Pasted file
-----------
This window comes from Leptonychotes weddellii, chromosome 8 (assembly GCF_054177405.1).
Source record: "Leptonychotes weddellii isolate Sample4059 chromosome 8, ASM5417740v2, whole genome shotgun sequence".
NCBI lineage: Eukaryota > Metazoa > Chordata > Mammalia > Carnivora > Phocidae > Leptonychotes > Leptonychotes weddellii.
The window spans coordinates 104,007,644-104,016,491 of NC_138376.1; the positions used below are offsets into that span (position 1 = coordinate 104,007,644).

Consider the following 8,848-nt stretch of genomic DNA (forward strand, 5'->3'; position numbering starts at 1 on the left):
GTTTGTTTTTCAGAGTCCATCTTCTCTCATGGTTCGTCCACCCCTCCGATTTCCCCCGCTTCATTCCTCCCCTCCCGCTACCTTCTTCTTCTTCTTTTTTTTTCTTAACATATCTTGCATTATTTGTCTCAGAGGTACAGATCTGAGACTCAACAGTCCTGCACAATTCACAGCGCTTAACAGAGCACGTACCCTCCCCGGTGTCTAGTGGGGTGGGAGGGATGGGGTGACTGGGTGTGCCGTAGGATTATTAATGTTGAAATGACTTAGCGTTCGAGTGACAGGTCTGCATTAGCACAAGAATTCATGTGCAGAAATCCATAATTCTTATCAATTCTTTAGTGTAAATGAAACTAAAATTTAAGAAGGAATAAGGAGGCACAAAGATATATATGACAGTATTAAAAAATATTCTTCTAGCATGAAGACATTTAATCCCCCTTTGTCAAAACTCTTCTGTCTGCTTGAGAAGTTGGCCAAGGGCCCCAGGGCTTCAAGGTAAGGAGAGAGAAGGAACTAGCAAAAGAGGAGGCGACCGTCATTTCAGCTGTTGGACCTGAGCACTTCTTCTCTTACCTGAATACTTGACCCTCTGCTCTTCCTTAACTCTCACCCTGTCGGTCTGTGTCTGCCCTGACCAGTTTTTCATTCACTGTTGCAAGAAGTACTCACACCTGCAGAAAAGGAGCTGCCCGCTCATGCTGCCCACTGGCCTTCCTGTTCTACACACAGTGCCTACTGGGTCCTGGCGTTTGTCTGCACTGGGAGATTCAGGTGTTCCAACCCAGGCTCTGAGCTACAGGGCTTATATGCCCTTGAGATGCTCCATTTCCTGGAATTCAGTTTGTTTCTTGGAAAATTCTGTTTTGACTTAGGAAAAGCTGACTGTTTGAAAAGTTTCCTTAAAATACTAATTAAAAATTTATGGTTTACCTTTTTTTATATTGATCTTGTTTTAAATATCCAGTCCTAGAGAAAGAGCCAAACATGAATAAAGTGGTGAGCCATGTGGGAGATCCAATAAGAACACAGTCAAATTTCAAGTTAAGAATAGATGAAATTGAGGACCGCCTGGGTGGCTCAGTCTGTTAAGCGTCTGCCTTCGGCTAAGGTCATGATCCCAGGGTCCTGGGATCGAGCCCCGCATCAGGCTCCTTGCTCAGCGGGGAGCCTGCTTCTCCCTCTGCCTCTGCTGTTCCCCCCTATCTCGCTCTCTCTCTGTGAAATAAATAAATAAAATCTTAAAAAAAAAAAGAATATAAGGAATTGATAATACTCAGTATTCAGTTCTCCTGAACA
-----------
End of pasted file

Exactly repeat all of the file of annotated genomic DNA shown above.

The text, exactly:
This window comes from Leptonychotes weddellii, chromosome 8 (assembly GCF_054177405.1).
Source record: "Leptonychotes weddellii isolate Sample4059 chromosome 8, ASM5417740v2, whole genome shotgun sequence".
NCBI lineage: Eukaryota > Metazoa > Chordata > Mammalia > Carnivora > Phocidae > Leptonychotes > Leptonychotes weddellii.
The window spans coordinates 104,007,644-104,016,491 of NC_138376.1; the positions used below are offsets into that span (position 1 = coordinate 104,007,644).

Consider the following 8,848-nt stretch of genomic DNA (forward strand, 5'->3'; position numbering starts at 1 on the left):
GTTTGTTTTTCAGAGTCCATCTTCTCTCATGGTTCGTCCACCCCTCCGATTTCCCCCGCTTCATTCCTCCCCTCCCGCTACCTTCTTCTTCTTCTTTTTTTTTCTTAACATATCTTGCATTATTTGTCTCAGAGGTACAGATCTGAGACTCAACAGTCCTGCACAATTCACAGCGCTTAACAGAGCACGTACCCTCCCCGGTGTCTAGTGGGGTGGGAGGGATGGGGTGACTGGGTGTGCCGTAGGATTATTAATGTTGAAATGACTTAGCGTTCGAGTGACAGGTCTGCATTAGCACAAGAATTCATGTGCAGAAATCCATAATTCTTATCAATTCTTTAGTGTAAATGAAACTAAAATTTAAGAAGGAATAAGGAGGCACAAAGATATATATGACAGTATTAAAAAATATTCTTCTAGCATGAAGACATTTAATCCCCCTTTGTCAAAACTCTTCTGTCTGCTTGAGAAGTTGGCCAAGGGCCCCAGGGCTTCAAGGTAAGGAGAGAGAAGGAACTAGCAAAAGAGGAGGCGACCGTCATTTCAGCTGTTGGACCTGAGCACTTCTTCTCTTACCTGAATACTTGACCCTCTGCTCTTCCTTAACTCTCACCCTGTCGGTCTGTGTCTGCCCTGACCAGTTTTTCATTCACTGTTGCAAGAAGTACTCACACCTGCAGAAAAGGAGCTGCCCGCTCATGCTGCCCACTGGCCTTCCTGTTCTACACACAGTGCCTACTGGGTCCTGGCGTTTGTCTGCACTGGGAGATTCAGGTGTTCCAACCCAGGCTCTGAGCTACAGGGCTTATATGCCCTTGAGATGCTCCATTTCCTGGAATTCAGTTTGTTTCTTGGAAAATTCTGTTTTGACTTAGGAAAAGCTGACTGTTTGAAAAGTTTCCTTAAAATACTAATTAAAAATTTATGGTTTACCTTTTTTTATATTGATCTTGTTTTAAATATCCAGTCCTAGAGAAAGAGCCAAACATGAATAAAGTGGTGAGCCATGTGGGAGATCCAATAAGAACACAGTCAAATTTCAAGTTAAGAATAGATGAAATTGAGGACCGCCTGGGTGGCTCAGTCTGTTAAGCGTCTGCCTTCGGCTAAGGTCATGATCCCAGGGTCCTGGGATCGAGCCCCGCATCAGGCTCCTTGCTCAGCGGGGAGCCTGCTTCTCCCTCTGCCTCTGCTGTTCCCCCCTATCTCGCTCTCTCTCTGTGAAATAAATAAATAAAATCTTAAAAAAAAAAAGAATATAAGGAATTGATAATACTCAGTATTCAGTTCTCCTGAACA